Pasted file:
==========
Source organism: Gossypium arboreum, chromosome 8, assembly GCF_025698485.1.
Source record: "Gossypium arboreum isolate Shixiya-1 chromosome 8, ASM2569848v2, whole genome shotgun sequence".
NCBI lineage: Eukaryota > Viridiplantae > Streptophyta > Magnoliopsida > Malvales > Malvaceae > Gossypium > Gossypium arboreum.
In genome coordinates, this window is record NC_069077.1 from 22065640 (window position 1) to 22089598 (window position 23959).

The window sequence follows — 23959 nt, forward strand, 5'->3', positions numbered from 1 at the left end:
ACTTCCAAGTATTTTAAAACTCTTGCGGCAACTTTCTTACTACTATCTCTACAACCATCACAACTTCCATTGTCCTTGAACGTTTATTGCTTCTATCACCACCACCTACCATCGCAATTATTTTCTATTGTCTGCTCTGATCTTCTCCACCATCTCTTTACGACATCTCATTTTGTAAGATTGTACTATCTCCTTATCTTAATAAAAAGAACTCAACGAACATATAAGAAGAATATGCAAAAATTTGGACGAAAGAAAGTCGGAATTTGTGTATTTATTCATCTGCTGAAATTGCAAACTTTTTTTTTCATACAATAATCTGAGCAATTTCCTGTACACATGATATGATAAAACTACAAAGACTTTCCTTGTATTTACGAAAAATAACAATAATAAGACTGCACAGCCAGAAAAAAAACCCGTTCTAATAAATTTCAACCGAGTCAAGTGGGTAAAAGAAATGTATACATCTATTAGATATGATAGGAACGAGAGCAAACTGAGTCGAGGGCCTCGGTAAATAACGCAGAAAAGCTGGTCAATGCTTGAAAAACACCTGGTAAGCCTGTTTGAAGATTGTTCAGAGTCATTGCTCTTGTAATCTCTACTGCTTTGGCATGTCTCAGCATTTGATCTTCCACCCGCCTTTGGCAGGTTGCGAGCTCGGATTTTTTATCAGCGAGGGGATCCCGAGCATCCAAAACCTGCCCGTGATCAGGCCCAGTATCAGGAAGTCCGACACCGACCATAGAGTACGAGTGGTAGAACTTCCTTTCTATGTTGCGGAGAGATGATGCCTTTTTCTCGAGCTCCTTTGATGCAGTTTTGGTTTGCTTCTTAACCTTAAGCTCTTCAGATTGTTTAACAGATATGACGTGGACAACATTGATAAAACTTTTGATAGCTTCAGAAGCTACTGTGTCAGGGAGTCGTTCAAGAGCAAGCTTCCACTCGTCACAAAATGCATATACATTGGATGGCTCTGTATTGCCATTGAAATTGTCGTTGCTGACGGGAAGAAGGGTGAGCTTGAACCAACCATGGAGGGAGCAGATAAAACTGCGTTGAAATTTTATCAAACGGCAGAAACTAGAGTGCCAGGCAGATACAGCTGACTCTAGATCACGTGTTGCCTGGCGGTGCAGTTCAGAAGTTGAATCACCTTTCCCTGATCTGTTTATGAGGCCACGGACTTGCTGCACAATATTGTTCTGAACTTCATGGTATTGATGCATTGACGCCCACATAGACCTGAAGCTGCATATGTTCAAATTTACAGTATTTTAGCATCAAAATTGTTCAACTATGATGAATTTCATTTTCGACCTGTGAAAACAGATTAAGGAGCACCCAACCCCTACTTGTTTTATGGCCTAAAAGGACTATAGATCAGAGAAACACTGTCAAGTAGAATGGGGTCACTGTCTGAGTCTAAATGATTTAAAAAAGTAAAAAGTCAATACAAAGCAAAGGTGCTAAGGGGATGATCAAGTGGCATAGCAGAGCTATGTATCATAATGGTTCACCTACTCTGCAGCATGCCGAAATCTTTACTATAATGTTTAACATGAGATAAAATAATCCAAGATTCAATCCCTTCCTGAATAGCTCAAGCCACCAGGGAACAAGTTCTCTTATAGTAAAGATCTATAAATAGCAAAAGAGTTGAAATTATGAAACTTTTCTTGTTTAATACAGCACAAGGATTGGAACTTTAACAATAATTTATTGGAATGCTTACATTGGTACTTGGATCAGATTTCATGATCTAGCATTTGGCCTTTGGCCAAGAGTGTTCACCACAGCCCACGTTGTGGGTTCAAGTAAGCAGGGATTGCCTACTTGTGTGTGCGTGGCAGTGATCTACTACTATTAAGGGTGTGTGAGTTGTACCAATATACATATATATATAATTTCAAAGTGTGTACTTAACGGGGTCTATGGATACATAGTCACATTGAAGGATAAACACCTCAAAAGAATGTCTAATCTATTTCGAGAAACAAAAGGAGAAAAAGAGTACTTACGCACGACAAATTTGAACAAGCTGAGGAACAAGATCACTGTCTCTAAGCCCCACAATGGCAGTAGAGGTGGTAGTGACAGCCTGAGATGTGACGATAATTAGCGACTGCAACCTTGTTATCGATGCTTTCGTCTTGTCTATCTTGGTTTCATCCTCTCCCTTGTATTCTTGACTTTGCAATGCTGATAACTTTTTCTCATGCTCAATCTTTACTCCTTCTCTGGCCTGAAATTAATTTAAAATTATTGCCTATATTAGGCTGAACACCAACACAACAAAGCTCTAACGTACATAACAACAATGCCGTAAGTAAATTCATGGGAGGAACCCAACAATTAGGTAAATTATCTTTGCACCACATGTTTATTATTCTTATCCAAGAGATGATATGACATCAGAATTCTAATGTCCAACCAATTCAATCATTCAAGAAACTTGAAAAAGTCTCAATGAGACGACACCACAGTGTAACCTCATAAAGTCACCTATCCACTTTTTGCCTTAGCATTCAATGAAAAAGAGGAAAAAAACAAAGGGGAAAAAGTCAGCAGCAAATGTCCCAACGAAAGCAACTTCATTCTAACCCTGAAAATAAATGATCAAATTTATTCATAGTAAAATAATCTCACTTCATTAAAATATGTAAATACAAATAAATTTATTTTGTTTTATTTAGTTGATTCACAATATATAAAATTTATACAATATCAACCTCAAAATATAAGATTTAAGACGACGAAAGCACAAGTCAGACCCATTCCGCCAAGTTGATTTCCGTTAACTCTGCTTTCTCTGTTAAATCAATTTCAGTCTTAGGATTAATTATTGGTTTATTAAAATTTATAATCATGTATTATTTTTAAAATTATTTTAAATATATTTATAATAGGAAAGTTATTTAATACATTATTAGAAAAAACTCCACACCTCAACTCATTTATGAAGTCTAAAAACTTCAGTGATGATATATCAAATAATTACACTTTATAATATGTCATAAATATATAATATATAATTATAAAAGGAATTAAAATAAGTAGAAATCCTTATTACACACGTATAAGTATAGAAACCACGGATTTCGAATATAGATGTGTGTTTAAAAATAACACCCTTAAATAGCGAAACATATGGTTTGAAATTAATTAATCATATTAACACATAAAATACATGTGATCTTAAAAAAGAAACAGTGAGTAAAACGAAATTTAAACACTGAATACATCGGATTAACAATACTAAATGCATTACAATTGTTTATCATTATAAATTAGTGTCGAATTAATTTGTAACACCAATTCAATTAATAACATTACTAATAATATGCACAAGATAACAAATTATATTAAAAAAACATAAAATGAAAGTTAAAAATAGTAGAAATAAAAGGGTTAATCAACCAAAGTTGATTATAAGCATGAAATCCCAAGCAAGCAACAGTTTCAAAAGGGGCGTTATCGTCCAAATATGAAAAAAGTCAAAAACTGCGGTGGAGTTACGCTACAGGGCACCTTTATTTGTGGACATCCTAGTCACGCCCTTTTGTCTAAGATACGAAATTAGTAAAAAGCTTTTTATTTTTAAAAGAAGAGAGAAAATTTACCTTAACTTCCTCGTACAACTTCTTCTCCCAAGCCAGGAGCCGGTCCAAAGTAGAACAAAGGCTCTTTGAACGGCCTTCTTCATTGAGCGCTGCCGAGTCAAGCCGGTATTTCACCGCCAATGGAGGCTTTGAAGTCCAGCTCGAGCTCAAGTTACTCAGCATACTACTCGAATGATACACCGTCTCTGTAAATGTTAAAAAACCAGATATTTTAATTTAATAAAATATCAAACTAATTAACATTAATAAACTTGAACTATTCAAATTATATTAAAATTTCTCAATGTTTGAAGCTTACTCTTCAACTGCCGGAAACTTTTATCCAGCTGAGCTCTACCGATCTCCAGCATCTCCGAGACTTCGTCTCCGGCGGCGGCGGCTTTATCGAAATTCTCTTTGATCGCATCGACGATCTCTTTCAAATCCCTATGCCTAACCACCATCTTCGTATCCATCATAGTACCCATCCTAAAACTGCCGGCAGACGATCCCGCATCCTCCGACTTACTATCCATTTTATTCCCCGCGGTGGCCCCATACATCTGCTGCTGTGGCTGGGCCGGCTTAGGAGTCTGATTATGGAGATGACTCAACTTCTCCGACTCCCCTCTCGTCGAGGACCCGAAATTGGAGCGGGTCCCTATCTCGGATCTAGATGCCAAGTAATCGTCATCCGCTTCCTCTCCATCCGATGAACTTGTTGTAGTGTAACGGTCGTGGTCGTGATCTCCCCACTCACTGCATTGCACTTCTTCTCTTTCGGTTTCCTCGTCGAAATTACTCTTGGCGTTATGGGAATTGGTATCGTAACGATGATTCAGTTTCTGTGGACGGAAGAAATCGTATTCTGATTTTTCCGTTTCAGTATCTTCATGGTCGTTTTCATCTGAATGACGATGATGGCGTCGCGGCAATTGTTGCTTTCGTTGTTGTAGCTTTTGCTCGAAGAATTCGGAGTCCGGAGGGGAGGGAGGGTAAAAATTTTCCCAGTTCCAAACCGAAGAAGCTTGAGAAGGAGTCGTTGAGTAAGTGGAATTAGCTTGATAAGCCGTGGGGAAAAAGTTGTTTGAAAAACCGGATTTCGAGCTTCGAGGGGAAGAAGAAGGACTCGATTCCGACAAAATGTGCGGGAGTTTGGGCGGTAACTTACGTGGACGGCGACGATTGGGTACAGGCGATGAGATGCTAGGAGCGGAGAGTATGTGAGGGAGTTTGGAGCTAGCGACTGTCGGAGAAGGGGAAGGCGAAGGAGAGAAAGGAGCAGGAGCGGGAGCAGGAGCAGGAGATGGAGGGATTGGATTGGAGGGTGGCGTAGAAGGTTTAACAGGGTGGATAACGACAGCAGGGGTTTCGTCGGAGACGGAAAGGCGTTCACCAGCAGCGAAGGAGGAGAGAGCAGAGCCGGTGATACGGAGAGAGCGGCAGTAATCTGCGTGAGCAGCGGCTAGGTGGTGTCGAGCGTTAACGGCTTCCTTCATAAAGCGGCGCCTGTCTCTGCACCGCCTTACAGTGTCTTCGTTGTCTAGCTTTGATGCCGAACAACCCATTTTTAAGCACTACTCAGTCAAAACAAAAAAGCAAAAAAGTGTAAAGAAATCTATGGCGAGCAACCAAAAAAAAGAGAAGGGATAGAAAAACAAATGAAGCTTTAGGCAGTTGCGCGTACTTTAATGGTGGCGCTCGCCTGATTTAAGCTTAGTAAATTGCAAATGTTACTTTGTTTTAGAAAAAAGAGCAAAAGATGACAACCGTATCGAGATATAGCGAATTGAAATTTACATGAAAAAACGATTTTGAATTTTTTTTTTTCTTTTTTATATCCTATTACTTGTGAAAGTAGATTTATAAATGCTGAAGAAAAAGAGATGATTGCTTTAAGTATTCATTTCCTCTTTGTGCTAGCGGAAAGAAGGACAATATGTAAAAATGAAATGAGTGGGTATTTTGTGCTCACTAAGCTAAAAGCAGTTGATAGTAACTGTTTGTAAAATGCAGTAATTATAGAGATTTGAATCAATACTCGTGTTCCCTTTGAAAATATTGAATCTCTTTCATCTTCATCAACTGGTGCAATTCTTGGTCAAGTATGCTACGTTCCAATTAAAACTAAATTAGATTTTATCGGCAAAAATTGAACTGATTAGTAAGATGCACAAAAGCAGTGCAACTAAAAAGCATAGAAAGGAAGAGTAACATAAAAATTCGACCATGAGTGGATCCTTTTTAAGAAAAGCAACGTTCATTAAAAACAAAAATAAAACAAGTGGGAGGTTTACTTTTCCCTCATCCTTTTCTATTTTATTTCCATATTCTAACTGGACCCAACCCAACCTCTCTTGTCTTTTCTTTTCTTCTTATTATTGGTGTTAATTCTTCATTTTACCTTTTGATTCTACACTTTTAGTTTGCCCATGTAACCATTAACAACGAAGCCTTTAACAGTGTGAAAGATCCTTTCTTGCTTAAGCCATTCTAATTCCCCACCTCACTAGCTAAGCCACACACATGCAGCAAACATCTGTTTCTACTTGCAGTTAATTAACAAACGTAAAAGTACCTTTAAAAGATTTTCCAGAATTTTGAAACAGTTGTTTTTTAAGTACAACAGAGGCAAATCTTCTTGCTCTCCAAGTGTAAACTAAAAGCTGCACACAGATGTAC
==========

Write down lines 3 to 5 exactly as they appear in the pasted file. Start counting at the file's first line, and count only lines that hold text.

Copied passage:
NCBI lineage: Eukaryota > Viridiplantae > Streptophyta > Magnoliopsida > Malvales > Malvaceae > Gossypium > Gossypium arboreum.
In genome coordinates, this window is record NC_069077.1 from 22065640 (window position 1) to 22089598 (window position 23959).

The window sequence follows — 23959 nt, forward strand, 5'->3', positions numbered from 1 at the left end: